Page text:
House of the Dragon Review | An aging Japanese carpenter felt abandoned by his son who had left home and started a family of his own. But when a dragon came to the carpenter in his dreams and told him he still had time to bond with the grandchildren he’d never seen, the carpenter designed and built a wooden toy. The toy was a puzzle box that children alone couldn’t open so children, parents and grandparents worked together to solve the mystery of the ‘House of the Dragon’.
Date played: May 2022
Time taken: 60-90 mins
Number of players: 1
Puzzle Box Joy
First up, I love wooden puzzle boxes. They are beautiful little works of art. I had a money box as a kid that was a simplified puzzle box with panels that you had to slide around to find a hidden drawer with a key, then do some more sliding to find the keyhole. I loved it, even when I’d done that sliding so many times it was no longer a puzzle. I guess that was when the ER bug first bit, even though there was no such thing as ERs at the time. It also explains the little jolt of joy I get in ERs like those by ‘Escape Plan’ where they use cute little wooden puzzle boxes in place of the ubiquitous padlocks. So much of the pleasure I get from ERs is that they are safe spaces for adults to indulge in childlike play and I guess wooden puzzle boxes are a direct, visceral link between adult me and the little kid I once was.
Which is a very long winded and philosophical path to saying that when EscWelt asked us to review their latest puzzle, House of the Dragon, I jumped at the chance. I hadn’t played an EscWelt game box before, though had taken on similar puzzles by iAdventure, so was excited to unbox it.
‘House of the Dragon’ looks and feels lovingly hand-made, a fact confirmed by a signed slip inside the box from the EscWelt bod who put it together. In keeping with the Japanese theming and narrative, with the back story laid out on a paper insert, the puzzle box takes the form of a miniature pagoda, crafted from sustainable birchwood. There’s lovely carved detailing and beautiful etching on every side, with cherry blossom tumbling down one side, and a dragon wrapped around the roof. Each side and each section has a unique design and feel and a quick scan around the box gives you the sense of multiple puzzle elements.
But Where Do I Start?
But that’s where I came a bit unstuck. The iAdventure games I’d played previously had a handy ‘start’ etched somewhere on them to give you a clue where to begin. ‘House of the Dragon’ doesn’t. It’s clearly designed to be trickier and that’s no bad thing but it can also lead to frustration. Maybe because I’m singularly dense, or maybe because I was playing alone, with no-one to bounce ideas off, I just couldn’t spot an obvious ‘way in’ to the sequence of puzzles. So I spent a lot of time just turning the box around and around in my hands trying to get an insight into where to start. Which is ok for a while but my patience did erode fairly quickly.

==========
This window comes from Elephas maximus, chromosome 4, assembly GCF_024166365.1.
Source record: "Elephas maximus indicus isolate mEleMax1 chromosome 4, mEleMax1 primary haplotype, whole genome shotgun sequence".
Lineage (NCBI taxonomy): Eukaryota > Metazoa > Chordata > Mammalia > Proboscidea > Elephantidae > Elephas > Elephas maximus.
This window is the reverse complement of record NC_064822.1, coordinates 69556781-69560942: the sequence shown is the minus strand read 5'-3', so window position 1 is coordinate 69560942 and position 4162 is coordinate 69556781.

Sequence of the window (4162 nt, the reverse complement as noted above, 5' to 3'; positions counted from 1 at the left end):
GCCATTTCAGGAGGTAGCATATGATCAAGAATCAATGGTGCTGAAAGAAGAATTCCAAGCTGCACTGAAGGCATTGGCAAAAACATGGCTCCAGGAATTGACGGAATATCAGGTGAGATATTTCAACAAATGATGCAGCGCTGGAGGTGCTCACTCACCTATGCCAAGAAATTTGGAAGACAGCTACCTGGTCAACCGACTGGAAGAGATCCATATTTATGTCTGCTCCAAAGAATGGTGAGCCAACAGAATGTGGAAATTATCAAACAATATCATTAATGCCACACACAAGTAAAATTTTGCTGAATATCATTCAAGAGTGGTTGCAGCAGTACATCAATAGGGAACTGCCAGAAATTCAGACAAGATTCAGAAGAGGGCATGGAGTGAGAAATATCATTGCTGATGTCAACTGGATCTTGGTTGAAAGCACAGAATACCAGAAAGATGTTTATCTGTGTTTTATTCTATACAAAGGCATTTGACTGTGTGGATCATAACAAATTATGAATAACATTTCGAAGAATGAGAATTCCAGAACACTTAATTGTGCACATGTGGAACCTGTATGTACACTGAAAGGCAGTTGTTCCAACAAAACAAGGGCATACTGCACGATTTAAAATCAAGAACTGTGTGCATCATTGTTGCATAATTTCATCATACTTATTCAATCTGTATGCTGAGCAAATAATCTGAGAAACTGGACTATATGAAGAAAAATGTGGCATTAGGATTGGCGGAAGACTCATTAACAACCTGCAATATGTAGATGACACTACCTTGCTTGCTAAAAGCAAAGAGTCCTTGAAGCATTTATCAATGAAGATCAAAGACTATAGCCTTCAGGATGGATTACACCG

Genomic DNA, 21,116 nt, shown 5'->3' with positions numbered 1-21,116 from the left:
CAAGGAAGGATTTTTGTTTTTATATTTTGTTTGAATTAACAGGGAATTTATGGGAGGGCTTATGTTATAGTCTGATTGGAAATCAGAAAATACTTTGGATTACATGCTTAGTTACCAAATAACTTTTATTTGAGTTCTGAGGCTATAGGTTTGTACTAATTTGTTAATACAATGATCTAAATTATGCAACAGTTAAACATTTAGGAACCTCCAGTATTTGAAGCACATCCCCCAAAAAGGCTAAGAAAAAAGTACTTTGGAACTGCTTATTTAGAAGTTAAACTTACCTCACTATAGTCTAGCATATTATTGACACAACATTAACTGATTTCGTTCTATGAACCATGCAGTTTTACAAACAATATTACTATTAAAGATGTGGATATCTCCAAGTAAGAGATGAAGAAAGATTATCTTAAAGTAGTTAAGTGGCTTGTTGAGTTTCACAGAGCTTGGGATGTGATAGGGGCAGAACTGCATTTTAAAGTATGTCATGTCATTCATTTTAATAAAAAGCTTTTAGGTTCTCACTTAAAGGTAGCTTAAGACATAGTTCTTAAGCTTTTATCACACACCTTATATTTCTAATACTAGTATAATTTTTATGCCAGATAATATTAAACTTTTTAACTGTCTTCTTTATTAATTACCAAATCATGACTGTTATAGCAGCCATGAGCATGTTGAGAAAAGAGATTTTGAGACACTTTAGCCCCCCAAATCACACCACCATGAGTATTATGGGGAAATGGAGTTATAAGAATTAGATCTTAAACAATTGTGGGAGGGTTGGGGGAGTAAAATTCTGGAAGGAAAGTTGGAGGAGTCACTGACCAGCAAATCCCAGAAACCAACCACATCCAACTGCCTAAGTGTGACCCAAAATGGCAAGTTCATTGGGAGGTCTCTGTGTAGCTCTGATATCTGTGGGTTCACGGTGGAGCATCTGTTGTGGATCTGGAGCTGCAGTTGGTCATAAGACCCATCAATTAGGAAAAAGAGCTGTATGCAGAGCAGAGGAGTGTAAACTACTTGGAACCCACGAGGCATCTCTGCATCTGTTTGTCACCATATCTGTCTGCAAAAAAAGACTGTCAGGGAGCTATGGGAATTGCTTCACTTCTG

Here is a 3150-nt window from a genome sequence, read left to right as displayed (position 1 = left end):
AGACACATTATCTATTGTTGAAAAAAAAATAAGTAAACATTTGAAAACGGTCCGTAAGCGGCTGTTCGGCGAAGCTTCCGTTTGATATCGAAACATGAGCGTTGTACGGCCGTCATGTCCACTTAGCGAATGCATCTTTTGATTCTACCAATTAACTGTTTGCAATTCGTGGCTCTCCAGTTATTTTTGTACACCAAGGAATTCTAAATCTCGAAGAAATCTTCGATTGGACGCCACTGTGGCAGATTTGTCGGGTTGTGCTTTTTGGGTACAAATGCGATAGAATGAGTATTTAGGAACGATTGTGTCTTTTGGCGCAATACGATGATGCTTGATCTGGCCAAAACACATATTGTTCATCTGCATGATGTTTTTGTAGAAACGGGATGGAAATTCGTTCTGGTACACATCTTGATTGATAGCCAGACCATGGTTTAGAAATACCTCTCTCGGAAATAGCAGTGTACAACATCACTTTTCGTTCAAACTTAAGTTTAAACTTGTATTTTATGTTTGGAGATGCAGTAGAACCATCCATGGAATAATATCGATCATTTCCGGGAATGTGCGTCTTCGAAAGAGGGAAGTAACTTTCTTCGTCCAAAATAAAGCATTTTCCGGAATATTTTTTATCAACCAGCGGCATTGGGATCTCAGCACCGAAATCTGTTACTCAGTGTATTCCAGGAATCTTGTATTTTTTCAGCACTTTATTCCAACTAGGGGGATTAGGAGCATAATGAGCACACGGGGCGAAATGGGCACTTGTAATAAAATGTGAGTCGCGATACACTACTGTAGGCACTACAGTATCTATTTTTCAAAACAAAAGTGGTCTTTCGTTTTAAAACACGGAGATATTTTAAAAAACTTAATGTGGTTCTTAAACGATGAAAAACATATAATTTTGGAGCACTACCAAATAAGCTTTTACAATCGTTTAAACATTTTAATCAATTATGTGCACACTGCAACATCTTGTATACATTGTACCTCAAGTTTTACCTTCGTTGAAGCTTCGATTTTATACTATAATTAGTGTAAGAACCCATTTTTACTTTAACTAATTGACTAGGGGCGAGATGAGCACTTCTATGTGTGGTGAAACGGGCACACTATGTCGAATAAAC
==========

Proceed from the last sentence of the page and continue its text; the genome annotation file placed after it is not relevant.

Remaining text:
Let It Flow
Eventually after a bit of wiggling of box parts, I made the first step and after that things flowed a little more, although you still have to be a bit experimental and willing to try some random poking around, in some cases literally. After the first element was solved and I’d done a bit of Japanese language translation, I realised I was looking for a specific sequence (of what I won’t say coz spoilers). And from then on, the puzzle flow around the box was more satisfying and fairly slick. Constrained by the size of the box, there aren’t a huge number of puzzle elements and I probably took longer figuring out where to start than I did actually solving it all but the sheer physicality of the puzzling is very satisfying. And, like in any good ER, the revelation at the end is worth all the effort that preceded it.
My minor niggles would be that lack of a clearing start point and the fact that the playability of the box is impacted by some parts being too stiff and some too lose. In some case parts don’t move easily, meaning you feel like you haven’t solved that element when you actually have. Some parts also move but have no function other than looking pretty. On my box the roof element rotated so I spent ages thinking there must be a significance to that. But there wasn’t.
However, these are minor issues in a puzzle box that is beautiful to behold. The tactile physicality of the box is the true selling point. When you can’t get hands on with an ER out in the real world, and online or paper ER type games just aren’t hitting the right spot then a puzzle box like ‘House of the Dragon’ is a treat. Sliding panels, buttons to push and pull, secret doors and secret codes. All in the comfort of your own home.
There’s a QR code system to get access to EscWelt’s tips and hints on the puzzle box and once you’re done and found out the secret at the heart of the labyrinth, there’s also a resetting video so you can play again or pass the box on to someone else. Maybe you could even hide a little treat inside and see how long it takes someone else to get inside ‘The House of the Dragon’.
‘House of the Dragon’ and other puzzle box games from EscWelt can be bought at their online store or at other online retailers.